Umami-rich, potently fishy and heavy on the sodium, anchovies aren’t for everybody. Us? We can eat them fresh from the jar with little more than a slice of baguette to serve as a flavour buffer. But if you’re more of a mild user and prefer them dissolved and obscured in sauce, chances are you’ll only use one of two fillets at a time. So if you’ve used a few anchovies to add savoury depth to a meal, how should you use up the rest of your stock?
Buying and storing anchovies
Fresh anchovies are fairly mild in taste, but seldom found in fishmongers or elsewhere. Instead, they’re commonly treated in two ways:
Salt-packed anchovies are usually left with their fins and bones intact, meaning they’ll need filleting. They’re tightly stuffed into jars with lots of salt, so its wise to give them a soak in milk or water before cooking. A salt-packed anchovy has a firm and meaty texture.
Anchovies in oil have been pre-filleted so can be eaten as they are. They’re salt-cured for six to nine months, before being plunged into oil. If you can stretch to it, it’s worth splashing out for cured anchovies in really good olive oil, as the quality varies wildly by price – going for a Mediterranean or Moroccan brand is a safe bet.
Whichever your anchovy choice, check the Marine Stewardship Council site for sustainability credentials – some anchovy stocks are more depleted than others, so check that the origin is an MSC-approved fishery.
How to store surplus anchovies
Once opened, jarred anchovies can be stored under a firmly sealed lid in the fridge. With tinned anchovies, discard the can and transfer them to a dish or pot. They then need to be totally submerged in oil so they don’t spoil, so top up the container if needs be, or with salt-packed anchovies, pile in more salt. Once refrigerated, the oil will coagulate but don’t be put off – take them out of the fridge and allow them to come to room temperature before using – this will render the oil to its looser state. So long as the anchovies are topped with plenty of salt or oil, they can be stored in the fridge for several months.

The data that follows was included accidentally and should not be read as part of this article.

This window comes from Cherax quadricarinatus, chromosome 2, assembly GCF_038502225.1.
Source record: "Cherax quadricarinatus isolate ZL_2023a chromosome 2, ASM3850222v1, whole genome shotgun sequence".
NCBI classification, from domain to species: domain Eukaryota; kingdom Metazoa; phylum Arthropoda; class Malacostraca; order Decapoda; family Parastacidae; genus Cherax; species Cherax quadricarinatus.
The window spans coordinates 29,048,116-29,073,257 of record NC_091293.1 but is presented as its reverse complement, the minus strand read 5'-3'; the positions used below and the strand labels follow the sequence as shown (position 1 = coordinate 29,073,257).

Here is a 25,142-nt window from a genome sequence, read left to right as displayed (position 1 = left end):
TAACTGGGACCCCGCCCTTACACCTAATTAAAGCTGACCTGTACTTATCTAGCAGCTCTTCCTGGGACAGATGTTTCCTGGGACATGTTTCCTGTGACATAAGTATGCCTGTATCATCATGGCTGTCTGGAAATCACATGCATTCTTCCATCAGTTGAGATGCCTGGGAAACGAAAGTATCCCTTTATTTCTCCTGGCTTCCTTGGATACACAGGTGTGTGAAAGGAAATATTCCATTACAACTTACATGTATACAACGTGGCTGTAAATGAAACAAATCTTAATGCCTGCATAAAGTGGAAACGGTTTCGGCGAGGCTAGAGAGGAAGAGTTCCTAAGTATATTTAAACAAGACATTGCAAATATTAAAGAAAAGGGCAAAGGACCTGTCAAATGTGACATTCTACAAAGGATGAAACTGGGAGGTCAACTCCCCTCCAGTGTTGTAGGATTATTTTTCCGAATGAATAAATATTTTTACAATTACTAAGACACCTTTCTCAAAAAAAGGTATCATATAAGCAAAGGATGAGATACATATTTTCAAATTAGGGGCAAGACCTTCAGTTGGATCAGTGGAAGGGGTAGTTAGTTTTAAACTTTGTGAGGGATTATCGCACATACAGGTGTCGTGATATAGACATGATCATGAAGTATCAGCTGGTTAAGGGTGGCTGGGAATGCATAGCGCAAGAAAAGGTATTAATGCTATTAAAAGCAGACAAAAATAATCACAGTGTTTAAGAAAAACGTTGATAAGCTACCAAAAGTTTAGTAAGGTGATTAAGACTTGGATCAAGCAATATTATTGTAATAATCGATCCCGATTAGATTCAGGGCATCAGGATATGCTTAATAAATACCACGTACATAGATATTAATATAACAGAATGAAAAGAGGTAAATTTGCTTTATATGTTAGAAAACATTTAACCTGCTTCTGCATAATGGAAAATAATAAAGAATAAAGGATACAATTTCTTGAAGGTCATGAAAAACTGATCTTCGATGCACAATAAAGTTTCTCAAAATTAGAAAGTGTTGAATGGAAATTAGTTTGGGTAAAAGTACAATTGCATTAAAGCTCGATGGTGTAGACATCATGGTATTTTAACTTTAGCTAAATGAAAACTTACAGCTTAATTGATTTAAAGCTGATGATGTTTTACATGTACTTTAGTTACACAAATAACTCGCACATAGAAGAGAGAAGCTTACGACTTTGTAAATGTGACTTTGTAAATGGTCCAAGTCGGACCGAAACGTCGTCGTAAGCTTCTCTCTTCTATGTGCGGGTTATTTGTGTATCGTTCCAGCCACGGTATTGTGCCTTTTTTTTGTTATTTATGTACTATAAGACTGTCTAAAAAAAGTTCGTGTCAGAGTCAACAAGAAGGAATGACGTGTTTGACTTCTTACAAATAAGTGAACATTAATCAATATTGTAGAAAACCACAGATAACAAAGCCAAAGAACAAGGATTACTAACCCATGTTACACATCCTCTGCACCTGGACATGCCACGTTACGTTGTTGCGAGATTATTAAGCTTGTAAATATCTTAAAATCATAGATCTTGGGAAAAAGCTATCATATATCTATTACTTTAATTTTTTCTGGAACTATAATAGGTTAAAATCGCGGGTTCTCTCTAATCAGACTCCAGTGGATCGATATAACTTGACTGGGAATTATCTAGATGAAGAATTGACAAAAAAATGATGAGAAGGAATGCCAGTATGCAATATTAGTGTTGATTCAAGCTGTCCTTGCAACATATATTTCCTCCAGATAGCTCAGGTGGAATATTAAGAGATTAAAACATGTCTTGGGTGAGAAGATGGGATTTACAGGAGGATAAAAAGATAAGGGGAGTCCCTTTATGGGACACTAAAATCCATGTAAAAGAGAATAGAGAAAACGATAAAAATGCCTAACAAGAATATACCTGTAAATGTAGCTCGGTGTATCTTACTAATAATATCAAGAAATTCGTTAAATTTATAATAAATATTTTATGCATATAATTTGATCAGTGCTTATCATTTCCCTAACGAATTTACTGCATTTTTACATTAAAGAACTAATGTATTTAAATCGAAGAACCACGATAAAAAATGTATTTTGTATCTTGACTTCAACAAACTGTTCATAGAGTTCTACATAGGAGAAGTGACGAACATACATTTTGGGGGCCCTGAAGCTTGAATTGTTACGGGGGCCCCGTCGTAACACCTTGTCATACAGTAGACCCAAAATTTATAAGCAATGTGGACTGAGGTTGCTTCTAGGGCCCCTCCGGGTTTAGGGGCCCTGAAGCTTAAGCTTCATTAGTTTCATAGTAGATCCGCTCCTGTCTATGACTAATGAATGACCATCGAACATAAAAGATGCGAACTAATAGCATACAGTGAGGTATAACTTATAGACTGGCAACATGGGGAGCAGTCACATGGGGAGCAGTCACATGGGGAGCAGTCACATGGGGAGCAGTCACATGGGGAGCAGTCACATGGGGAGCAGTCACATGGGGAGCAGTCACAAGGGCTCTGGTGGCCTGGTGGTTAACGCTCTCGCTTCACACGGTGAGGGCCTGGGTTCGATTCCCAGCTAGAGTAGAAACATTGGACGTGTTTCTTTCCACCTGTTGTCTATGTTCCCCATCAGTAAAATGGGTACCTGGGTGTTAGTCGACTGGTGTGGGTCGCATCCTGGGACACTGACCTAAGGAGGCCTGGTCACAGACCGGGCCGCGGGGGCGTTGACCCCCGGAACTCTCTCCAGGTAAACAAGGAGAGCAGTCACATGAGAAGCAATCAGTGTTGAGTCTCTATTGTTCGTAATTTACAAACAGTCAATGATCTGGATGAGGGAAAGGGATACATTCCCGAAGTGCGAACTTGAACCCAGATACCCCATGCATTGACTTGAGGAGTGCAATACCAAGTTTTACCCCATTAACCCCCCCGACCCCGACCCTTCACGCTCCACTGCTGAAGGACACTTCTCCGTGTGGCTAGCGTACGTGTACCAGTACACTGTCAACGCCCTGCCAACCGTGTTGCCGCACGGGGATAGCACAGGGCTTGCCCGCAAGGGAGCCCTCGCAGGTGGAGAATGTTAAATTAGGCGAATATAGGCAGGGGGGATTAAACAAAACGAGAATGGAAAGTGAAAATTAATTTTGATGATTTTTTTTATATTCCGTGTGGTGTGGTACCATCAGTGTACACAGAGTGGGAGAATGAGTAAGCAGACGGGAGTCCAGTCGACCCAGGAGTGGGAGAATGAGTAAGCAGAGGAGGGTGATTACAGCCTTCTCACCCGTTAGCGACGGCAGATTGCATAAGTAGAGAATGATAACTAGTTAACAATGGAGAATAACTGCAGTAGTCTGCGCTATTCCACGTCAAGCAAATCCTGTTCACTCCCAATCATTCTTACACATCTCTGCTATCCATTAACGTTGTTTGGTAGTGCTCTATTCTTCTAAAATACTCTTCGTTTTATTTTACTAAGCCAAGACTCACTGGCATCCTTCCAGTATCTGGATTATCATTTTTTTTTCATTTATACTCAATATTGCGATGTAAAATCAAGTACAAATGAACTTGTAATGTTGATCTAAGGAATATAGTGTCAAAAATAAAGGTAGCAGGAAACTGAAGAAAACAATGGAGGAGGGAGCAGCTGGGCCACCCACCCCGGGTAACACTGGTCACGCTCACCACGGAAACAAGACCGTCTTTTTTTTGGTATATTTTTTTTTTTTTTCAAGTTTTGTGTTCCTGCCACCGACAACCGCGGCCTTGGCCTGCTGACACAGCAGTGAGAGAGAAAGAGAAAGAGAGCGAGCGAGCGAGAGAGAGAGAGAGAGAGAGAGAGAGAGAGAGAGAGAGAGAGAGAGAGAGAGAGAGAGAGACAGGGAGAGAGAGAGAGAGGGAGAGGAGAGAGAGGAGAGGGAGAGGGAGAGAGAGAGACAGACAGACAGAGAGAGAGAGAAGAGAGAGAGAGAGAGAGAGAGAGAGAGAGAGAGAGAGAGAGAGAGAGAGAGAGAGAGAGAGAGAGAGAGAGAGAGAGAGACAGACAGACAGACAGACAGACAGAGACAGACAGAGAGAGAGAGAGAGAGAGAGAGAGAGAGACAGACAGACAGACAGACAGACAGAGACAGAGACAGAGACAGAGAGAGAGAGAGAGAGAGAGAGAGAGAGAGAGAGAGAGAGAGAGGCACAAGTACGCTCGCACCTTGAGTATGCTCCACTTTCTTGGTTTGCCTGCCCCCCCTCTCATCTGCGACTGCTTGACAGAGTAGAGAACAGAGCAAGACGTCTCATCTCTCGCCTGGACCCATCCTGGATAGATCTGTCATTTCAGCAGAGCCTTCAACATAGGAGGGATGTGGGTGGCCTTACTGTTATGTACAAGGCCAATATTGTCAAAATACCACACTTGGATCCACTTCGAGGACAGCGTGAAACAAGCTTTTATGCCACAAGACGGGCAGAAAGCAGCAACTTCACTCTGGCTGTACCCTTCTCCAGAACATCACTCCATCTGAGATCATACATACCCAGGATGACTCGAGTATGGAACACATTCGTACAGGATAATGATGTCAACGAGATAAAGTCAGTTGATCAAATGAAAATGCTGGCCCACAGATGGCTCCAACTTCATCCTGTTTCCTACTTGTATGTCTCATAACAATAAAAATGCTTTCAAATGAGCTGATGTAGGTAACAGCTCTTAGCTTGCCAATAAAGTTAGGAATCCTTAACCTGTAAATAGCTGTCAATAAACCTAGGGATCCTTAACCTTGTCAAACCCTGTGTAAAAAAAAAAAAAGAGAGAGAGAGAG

If preferred, you can freeze anchovies – lay them out individually on a baking parchment-lined tray and open freeze them. Once frozen, tip them into a freezer bag and return to the freezer.
Our favourite ways with leftover anchovies
We’re big fans of salsa verde, an Italian condiment made from anchovies, capers, herbs and olive oil. Use it as you would pesto, or other green sauces like gribiche or pistou – dolloped onto soup, with fish and roasted meat, to dress salads or spooned onto bread.
Try our… Radish confetti with salsa verde
Swedish potato bake
A take on the traditional Scandinavian dish of ‘Jansson’s frestelse’, this hearty potato bake is similar to dauphinoise, but with anchovy fillets dissolved into the creamy sauce. This recipe requires a whole can, but it can be adapted to suit the number of leftover fillets you have available.
Try our… Swedish temptation
The pliable nature of anchovies mean they can be ground in a pestle and mortar into a paste with relative ease. Beat with butter and the herbs of your choice and you have yourself an on-trend whipped butter with a heady salty hit. Spread onto toast and serve for dipping in soup or stew, or cut your bread into soldiers and serve with boiled eggs for brunch.
Try our… Braised beef with anchovy toasts
A common gripe with anchovies is that they don’t taste of anything other than salt. We beg to differ, but if this is your stance we recommend you use them as just that – a seasoning. Their low melting point means they can be heated in a pan with garlic until they break down into a soft emulsion. Toss this magic mix through warm vegetables – we think it works particularly well with greens.
Apply this same principle to cooking meat – lamb has a particular affinity with anchovies, especially when flavoured with other Mediterranean-style delights such as rosemary, lemon, garlic and wine. Either add your fillets to a marinade or rub, or stud pieces directly into a slashed roasting joint.
Contrary to popular belief and the menus of Anglicised bistros, salad nicoise doesn’t traditionally contain tuna – in France, less expensive anchovies were more likely to have been used when the dish was conceived. Similarly, a true Caesar salad is unlikely to contain chicken or bacon. But as they’re both rustic dishes open to interpretation, we’re happy to see them evolve – as long as they both contain anchovies…
What’s your take on the mighty anchovy? Do you eat them in their full form, or do you prefer them concealed? If the jury is out, one of our anchovy recipes might persuade you otherwise…